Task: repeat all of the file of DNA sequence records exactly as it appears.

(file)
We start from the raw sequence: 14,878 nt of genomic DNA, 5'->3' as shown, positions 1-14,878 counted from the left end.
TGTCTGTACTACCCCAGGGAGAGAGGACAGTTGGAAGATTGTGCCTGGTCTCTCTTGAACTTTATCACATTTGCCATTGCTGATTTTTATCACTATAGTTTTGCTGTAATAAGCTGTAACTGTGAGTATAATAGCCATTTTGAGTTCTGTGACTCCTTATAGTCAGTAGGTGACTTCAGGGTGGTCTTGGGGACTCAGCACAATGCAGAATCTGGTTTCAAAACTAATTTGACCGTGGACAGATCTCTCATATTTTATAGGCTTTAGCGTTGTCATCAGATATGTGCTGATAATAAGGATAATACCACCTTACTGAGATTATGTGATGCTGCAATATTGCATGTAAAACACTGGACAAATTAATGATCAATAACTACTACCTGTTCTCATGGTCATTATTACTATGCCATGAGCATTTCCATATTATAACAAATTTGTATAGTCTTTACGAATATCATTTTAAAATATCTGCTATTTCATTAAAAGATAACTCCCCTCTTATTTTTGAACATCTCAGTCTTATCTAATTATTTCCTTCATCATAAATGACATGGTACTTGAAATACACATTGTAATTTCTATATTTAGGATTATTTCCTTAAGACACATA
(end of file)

We start from the raw sequence: 14,878 nt of genomic DNA, 5'->3' as shown, positions 1-14,878 counted from the left end.
TGTCTGTACTACCCCAGGGAGAGAGGACAGTTGGAAGATTGTGCCTGGTCTCTCTTGAACTTTATCACATTTGCCATTGCTGATTTTTATCACTATAGTTTTGCTGTAATAAGCTGTAACTGTGAGTATAATAGCCATTTTGAGTTCTGTGACTCCTTATAGTCAGTAGGTGACTTCAGGGTGGTCTTGGGGACTCAGCACAATGCAGAATCTGGTTTCAAAACTAATTTGACCGTGGACAGATCTCTCATATTTTATAGGCTTTAGCGTTGTCATCAGATATGTGCTGATAATAAGGATAATACCACCTTACTGAGATTATGTGATGCTGCAATATTGCATGTAAAACACTGGACAAATTAATGATCAATAACTACTACCTGTTCTCATGGTCATTATTACTATGCCATGAGCATTTCCATATTATAACAAATTTGTATAGTCTTTACGAATATCATTTTAAAATATCTGCTATTTCATTAAAAGATAACTCCCCTCTTATTTTTGAACATCTCAGTCTTATCTAATTATTTCCTTCATCATAAATGACATGGTACTTGAAATACACATTGTAATTTCTATATTTAGGATTATTTCCTTAAGACACATA